Northern Uganda Peace Process: The Need To Maintain Momentum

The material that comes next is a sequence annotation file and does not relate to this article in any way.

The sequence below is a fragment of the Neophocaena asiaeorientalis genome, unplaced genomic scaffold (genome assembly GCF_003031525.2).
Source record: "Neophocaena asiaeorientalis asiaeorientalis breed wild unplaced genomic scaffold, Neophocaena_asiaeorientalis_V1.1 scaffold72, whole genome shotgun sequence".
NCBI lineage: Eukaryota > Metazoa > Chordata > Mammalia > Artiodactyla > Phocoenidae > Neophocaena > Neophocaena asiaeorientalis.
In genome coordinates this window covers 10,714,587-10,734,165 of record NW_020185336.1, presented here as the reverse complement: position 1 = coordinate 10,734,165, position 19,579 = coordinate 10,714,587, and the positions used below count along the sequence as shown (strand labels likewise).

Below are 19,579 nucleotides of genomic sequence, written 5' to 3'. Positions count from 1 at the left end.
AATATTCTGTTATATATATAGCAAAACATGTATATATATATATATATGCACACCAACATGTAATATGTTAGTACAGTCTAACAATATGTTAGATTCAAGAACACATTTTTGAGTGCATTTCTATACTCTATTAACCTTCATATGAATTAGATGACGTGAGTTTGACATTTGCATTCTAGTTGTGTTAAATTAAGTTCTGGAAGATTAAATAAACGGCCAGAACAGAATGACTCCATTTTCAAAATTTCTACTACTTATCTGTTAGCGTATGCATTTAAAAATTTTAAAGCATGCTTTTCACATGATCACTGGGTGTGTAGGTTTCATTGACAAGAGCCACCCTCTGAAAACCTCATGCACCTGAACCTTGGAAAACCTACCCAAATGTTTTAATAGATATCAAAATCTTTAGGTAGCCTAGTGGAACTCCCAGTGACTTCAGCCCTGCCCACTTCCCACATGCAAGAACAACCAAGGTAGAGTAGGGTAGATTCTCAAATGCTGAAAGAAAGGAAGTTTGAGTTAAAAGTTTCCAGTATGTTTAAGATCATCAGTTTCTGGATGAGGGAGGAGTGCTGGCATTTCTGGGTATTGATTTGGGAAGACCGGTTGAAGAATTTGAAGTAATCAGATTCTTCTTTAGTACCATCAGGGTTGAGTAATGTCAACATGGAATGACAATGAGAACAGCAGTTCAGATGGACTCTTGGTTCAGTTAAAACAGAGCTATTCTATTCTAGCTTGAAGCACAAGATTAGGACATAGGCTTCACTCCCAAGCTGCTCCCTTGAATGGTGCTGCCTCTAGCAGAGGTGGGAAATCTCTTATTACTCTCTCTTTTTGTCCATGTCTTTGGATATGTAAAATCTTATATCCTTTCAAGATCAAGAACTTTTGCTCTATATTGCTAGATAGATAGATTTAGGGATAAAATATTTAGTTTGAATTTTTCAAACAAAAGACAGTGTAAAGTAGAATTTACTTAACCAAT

Peace talks between the Ugandan government and the insurgent Lord’s Resistance Army (LRA) are moving in the right direction, but the core issues – justice, security and livelihoods – are still to be resolved and require difficult decisions, including on the fate of LRA leaders whom the International Criminal Court (ICC) has indicted. The 2 May 2007 agreement on comprehensive solutions to the conflict and the 29 June agreement on reconciliation and accountability revived momentum for the year-old talks in the southern Sudan town of Juba. Rebel elements in southern Sudan moved to the LRA’s jungle hideout near Garamba National Park in Congo in May and June, thus expanding the peace process’ major achievement: more security for millions of civilians in northern Uganda and southern Sudan. Yet both recent agreements are incomplete and devoid of specifics. Both parties’ commitment to a deal remains questionable. The international community needs to help the mediators by creating more leverage to push the peace process forward, including by presenting the LRA with a credible back-up military threat.